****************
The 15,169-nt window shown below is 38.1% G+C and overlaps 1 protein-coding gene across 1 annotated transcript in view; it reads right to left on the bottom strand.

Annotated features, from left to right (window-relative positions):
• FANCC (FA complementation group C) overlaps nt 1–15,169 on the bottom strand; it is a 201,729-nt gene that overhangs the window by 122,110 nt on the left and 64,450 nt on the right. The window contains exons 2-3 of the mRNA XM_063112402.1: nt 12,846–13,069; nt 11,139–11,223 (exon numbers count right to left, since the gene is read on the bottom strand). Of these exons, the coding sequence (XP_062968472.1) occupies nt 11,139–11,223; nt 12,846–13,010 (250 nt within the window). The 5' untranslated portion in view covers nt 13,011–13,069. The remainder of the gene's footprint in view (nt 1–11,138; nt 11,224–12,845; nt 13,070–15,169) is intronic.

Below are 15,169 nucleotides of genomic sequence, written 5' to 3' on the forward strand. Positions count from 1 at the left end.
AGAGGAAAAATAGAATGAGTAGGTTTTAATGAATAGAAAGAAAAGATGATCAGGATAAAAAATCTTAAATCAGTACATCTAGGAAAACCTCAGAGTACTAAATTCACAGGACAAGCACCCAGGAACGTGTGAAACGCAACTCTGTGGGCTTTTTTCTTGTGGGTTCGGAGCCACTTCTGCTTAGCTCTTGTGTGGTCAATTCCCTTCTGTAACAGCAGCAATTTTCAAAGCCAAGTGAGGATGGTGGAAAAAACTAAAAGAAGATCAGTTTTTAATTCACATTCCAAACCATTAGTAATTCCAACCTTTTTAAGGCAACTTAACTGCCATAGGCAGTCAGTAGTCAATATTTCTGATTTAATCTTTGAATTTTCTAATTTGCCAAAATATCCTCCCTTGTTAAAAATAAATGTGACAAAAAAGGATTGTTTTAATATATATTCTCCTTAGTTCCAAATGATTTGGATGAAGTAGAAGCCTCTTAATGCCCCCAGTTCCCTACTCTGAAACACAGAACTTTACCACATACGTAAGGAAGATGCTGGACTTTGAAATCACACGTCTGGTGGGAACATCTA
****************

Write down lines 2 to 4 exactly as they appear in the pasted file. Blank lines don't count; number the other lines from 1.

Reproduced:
Annotated features, from left to right (window-relative positions):
• FANCC (FA complementation group C) overlaps nt 1–15,169 on the bottom strand; it is a 201,729-nt gene that overhangs the window by 122,110 nt on the left and 64,450 nt on the right. The window contains exons 2-3 of the mRNA XM_063112402.1: nt 12,846–13,069; nt 11,139–11,223 (exon numbers count right to left, since the gene is read on the bottom strand). Of these exons, the coding sequence (XP_062968472.1) occupies nt 11,139–11,223; nt 12,846–13,010 (250 nt within the window). The 5' untranslated portion in view covers nt 13,011–13,069. The remainder of the gene's footprint in view (nt 1–11,138; nt 11,224–12,845; nt 13,070–15,169) is intronic.

Below are 15,169 nucleotides of genomic sequence, written 5' to 3' on the forward strand. Positions count from 1 at the left end.